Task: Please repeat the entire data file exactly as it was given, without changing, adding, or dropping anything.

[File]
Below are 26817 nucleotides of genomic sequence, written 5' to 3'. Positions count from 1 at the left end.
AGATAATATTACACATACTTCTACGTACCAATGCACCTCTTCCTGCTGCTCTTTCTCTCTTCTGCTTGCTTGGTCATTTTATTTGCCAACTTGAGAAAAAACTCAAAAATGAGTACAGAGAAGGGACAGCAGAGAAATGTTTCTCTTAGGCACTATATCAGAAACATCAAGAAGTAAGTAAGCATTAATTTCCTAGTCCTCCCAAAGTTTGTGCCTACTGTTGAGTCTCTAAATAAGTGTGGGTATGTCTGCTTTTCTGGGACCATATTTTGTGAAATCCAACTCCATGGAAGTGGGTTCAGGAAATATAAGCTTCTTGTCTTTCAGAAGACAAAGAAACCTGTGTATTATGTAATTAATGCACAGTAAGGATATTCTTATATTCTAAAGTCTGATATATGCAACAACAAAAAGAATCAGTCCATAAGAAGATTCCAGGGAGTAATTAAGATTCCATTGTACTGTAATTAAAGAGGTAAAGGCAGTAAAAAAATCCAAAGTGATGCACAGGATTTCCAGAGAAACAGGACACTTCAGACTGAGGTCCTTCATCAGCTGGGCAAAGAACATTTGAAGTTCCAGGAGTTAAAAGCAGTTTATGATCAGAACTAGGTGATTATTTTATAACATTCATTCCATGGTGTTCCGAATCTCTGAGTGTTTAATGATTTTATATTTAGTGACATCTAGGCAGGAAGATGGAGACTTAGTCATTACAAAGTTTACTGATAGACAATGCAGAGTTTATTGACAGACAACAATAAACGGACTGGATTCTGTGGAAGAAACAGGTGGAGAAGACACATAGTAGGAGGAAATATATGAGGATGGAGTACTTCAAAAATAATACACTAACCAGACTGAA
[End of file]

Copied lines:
Below are 26817 nucleotides of genomic sequence, written 5' to 3'. Positions count from 1 at the left end.
AGATAATATTACACATACTTCTACGTACCAATGCACCTCTTCCTGCTGCTCTTTCTCTCTTCTGCTTGCTTGGTCATTTTATTTGCCAACTTGAGAAAAAACTCAAAAATGAGTACAGAGAAGGGACAGCAGAGAAATGTTTCTCTTAGGCACTATATCAGAAACATCAAGAAGTAAGTAAGCATTAATTTCCTAGTCCTCCCAAAGTTTGTGCCTACTGTTGAGTCTCTAAATAAGTGTGGGTATGTCTGCTTTTCTGGGACCATATTTTGTGAAATCCAACTCCATGGAAGTGGGTTCAGGAAATATAAGCTTCTTGTCTTTCAGAAGACAAAGAAACCTGTGTATTATGTAATTAATGCACAGTAAGGATATTCTTATATTCTAAAGTCTGATATATGCAACAACAAAAAGAATCAGTCCATAAGAAGATTCCAGGGAGTAATTAAGATTCCATTGTACTGTAATTAAAGAGGTAAAGGCAGTAAAAAAATCCAAAGTGATGCACAGGATTTCCAGAGAAACAGGACACTTCAGACTGAGGTCCTTCATCAGCTGGGCAAAGAACATTTGAAGTTCCAGGAGTTAAAAGCAGTTTATGATCAGAACTAGGTGATTATTTTATAACATTCATTCCATGGTGTTCCGAATCTCTGAGTGTTTAATGATTTTATATTTAGTGACATCTAGGCAGGAAGATGGAGACTTAGTCATTACAAAGTTTACTGATAGACAATGCAGAGTTTATTGACAGACAACAATAAACGGACTGGATTCTGTGGAAGAAACAGGTGGAGAAGACACATAGTAGGAGGAAATATATGAGGATGGAGTACTTCAAAAATAATACACTAACCAGACTGAA